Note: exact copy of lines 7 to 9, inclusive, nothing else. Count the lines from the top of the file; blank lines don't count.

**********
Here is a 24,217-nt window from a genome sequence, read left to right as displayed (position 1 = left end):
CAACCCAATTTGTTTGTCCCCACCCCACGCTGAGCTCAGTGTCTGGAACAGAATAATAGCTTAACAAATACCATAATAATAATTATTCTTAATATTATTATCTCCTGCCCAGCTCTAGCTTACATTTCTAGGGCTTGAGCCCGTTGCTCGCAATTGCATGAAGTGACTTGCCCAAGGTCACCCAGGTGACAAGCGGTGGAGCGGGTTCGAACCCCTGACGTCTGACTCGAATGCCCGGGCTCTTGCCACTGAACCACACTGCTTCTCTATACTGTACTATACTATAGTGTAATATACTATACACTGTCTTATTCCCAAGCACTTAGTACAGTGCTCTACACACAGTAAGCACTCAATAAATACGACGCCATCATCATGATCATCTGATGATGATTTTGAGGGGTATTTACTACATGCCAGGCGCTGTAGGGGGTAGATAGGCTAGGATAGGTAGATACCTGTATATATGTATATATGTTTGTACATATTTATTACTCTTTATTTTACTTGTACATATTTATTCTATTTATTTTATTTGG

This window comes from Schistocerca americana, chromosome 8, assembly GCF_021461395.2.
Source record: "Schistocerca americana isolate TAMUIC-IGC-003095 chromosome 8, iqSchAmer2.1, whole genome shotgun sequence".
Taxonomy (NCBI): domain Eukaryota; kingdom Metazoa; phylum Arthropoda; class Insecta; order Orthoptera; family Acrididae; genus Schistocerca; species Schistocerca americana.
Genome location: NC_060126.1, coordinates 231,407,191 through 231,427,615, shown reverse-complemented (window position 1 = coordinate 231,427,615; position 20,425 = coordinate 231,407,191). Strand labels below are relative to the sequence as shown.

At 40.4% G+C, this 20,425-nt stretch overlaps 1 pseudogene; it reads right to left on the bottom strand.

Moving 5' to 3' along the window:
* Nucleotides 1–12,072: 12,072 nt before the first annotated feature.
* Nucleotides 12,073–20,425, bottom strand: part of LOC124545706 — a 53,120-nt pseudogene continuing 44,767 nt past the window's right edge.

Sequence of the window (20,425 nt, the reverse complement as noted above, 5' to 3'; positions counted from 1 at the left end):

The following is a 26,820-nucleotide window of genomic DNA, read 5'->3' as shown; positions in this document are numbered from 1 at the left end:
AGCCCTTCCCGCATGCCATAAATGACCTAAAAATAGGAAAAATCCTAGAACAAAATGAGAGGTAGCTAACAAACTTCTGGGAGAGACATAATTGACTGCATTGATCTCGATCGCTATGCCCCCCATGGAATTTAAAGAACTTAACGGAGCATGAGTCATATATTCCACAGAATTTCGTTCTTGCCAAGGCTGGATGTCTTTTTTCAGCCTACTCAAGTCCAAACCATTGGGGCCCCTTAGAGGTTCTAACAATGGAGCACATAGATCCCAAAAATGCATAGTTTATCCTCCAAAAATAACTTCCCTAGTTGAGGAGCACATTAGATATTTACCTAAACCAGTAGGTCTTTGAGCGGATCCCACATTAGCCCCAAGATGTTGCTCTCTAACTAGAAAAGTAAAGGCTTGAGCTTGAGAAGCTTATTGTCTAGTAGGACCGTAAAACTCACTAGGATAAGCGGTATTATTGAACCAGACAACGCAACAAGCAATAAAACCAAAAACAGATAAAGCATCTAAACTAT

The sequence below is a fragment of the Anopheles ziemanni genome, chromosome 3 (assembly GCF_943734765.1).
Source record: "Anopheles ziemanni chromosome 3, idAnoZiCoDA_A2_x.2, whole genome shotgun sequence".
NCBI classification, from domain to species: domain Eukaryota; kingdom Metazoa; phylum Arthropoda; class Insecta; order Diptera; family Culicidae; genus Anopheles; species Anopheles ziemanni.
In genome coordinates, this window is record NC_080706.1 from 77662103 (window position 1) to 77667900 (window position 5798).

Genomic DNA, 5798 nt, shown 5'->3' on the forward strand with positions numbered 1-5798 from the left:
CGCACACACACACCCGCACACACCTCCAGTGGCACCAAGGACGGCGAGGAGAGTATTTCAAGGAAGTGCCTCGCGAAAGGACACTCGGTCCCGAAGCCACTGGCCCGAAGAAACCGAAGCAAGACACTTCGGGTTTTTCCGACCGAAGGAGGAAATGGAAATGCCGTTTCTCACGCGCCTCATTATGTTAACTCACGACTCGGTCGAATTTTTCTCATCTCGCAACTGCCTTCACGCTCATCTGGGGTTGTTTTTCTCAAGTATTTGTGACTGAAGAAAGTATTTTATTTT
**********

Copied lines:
At 40.4% G+C, this 20,425-nt stretch overlaps 1 pseudogene; it reads right to left on the bottom strand.

Moving 5' to 3' along the window:
* Nucleotides 1–12,072: 12,072 nt before the first annotated feature.